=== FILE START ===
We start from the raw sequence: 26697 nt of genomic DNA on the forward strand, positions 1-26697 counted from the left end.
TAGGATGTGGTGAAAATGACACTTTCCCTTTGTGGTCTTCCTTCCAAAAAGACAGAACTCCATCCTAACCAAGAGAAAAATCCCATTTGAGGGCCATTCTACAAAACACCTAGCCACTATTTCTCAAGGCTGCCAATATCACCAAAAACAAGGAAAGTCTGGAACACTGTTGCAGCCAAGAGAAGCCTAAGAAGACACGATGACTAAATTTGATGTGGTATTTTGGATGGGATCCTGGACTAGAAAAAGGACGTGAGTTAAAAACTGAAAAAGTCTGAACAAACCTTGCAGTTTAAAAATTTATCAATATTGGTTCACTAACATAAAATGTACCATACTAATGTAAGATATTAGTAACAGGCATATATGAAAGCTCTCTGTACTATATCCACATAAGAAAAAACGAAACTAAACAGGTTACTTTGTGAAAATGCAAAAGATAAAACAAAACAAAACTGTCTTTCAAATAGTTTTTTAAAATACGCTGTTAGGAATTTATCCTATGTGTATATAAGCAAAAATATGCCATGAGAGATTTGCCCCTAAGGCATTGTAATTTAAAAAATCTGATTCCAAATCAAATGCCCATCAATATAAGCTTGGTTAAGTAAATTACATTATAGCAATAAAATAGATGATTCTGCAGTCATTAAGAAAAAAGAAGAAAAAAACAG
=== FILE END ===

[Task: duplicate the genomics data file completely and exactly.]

We start from the raw sequence: 26697 nt of genomic DNA on the forward strand, positions 1-26697 counted from the left end.
TAGGATGTGGTGAAAATGACACTTTCCCTTTGTGGTCTTCCTTCCAAAAAGACAGAACTCCATCCTAACCAAGAGAAAAATCCCATTTGAGGGCCATTCTACAAAACACCTAGCCACTATTTCTCAAGGCTGCCAATATCACCAAAAACAAGGAAAGTCTGGAACACTGTTGCAGCCAAGAGAAGCCTAAGAAGACACGATGACTAAATTTGATGTGGTATTTTGGATGGGATCCTGGACTAGAAAAAGGACGTGAGTTAAAAACTGAAAAAGTCTGAACAAACCTTGCAGTTTAAAAATTTATCAATATTGGTTCACTAACATAAAATGTACCATACTAATGTAAGATATTAGTAACAGGCATATATGAAAGCTCTCTGTACTATATCCACATAAGAAAAAACGAAACTAAACAGGTTACTTTGTGAAAATGCAAAAGATAAAACAAAACAAAACTGTCTTTCAAATAGTTTTTTAAAATACGCTGTTAGGAATTTATCCTATGTGTATATAAGCAAAAATATGCCATGAGAGATTTGCCCCTAAGGCATTGTAATTTAAAAAATCTGATTCCAAATCAAATGCCCATCAATATAAGCTTGGTTAAGTAAATTACATTATAGCAATAAAATAGATGATTCTGCAGTCATTAAGAAAAAAGAAGAAAAAAACAG